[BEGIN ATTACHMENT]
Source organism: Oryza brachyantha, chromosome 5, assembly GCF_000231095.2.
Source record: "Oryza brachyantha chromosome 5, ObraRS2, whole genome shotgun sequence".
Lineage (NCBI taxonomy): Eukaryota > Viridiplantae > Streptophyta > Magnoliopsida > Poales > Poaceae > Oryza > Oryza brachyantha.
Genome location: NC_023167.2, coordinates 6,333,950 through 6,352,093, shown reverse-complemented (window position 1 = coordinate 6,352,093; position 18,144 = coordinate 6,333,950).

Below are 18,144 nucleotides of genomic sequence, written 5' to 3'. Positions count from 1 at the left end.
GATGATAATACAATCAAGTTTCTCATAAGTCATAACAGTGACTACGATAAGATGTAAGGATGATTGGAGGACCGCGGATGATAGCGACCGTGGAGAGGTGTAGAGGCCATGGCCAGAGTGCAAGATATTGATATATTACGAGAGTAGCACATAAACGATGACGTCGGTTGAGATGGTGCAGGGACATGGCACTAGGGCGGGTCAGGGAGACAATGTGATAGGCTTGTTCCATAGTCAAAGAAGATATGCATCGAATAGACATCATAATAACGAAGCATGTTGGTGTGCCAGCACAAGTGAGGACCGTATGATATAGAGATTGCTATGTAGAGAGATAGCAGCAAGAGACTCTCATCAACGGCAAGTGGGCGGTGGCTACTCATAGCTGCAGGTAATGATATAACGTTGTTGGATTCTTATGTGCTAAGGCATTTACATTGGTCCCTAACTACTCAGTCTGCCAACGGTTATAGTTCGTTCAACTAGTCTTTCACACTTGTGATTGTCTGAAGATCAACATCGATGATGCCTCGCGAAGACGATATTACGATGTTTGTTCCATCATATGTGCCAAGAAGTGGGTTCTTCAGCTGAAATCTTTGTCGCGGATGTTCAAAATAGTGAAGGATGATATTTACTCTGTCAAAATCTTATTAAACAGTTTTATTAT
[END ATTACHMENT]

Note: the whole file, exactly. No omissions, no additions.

Source organism: Oryza brachyantha, chromosome 5, assembly GCF_000231095.2.
Source record: "Oryza brachyantha chromosome 5, ObraRS2, whole genome shotgun sequence".
Lineage (NCBI taxonomy): Eukaryota > Viridiplantae > Streptophyta > Magnoliopsida > Poales > Poaceae > Oryza > Oryza brachyantha.
Genome location: NC_023167.2, coordinates 6,333,950 through 6,352,093, shown reverse-complemented (window position 1 = coordinate 6,352,093; position 18,144 = coordinate 6,333,950).

Below are 18,144 nucleotides of genomic sequence, written 5' to 3'. Positions count from 1 at the left end.
GATGATAATACAATCAAGTTTCTCATAAGTCATAACAGTGACTACGATAAGATGTAAGGATGATTGGAGGACCGCGGATGATAGCGACCGTGGAGAGGTGTAGAGGCCATGGCCAGAGTGCAAGATATTGATATATTACGAGAGTAGCACATAAACGATGACGTCGGTTGAGATGGTGCAGGGACATGGCACTAGGGCGGGTCAGGGAGACAATGTGATAGGCTTGTTCCATAGTCAAAGAAGATATGCATCGAATAGACATCATAATAACGAAGCATGTTGGTGTGCCAGCACAAGTGAGGACCGTATGATATAGAGATTGCTATGTAGAGAGATAGCAGCAAGAGACTCTCATCAACGGCAAGTGGGCGGTGGCTACTCATAGCTGCAGGTAATGATATAACGTTGTTGGATTCTTATGTGCTAAGGCATTTACATTGGTCCCTAACTACTCAGTCTGCCAACGGTTATAGTTCGTTCAACTAGTCTTTCACACTTGTGATTGTCTGAAGATCAACATCGATGATGCCTCGCGAAGACGATATTACGATGTTTGTTCCATCATATGTGCCAAGAAGTGGGTTCTTCAGCTGAAATCTTTGTCGCGGATGTTCAAAATAGTGAAGGATGATATTTACTCTGTCAAAATCTTATTAAACAGTTTTATTAT